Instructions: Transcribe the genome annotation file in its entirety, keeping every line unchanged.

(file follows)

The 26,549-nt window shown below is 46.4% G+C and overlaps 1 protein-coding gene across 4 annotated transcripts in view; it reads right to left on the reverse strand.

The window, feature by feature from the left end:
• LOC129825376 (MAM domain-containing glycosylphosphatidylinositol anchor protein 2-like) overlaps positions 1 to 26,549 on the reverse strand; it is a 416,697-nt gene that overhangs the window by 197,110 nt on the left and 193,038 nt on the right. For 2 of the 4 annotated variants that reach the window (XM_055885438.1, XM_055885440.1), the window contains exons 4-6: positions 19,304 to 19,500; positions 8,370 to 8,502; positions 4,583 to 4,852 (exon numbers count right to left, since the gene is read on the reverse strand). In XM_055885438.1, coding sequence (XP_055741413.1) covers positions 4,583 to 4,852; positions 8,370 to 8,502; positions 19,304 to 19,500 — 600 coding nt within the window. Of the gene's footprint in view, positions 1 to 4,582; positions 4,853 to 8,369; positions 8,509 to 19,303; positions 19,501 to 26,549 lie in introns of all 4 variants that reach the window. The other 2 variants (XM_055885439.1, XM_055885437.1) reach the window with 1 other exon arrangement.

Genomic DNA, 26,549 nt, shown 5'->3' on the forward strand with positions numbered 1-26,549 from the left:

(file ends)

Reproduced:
The 26,549-nt window shown below is 46.4% G+C and overlaps 1 protein-coding gene across 4 annotated transcripts in view; it reads right to left on the reverse strand.

The window, feature by feature from the left end:
• LOC129825376 (MAM domain-containing glycosylphosphatidylinositol anchor protein 2-like) overlaps positions 1 to 26,549 on the reverse strand; it is a 416,697-nt gene that overhangs the window by 197,110 nt on the left and 193,038 nt on the right. For 2 of the 4 annotated variants that reach the window (XM_055885438.1, XM_055885440.1), the window contains exons 4-6: positions 19,304 to 19,500; positions 8,370 to 8,502; positions 4,583 to 4,852 (exon numbers count right to left, since the gene is read on the reverse strand). In XM_055885438.1, coding sequence (XP_055741413.1) covers positions 4,583 to 4,852; positions 8,370 to 8,502; positions 19,304 to 19,500 — 600 coding nt within the window. Of the gene's footprint in view, positions 1 to 4,582; positions 4,853 to 8,369; positions 8,509 to 19,303; positions 19,501 to 26,549 lie in introns of all 4 variants that reach the window. The other 2 variants (XM_055885439.1, XM_055885437.1) reach the window with 1 other exon arrangement.

Genomic DNA, 26,549 nt, shown 5'->3' on the forward strand with positions numbered 1-26,549 from the left: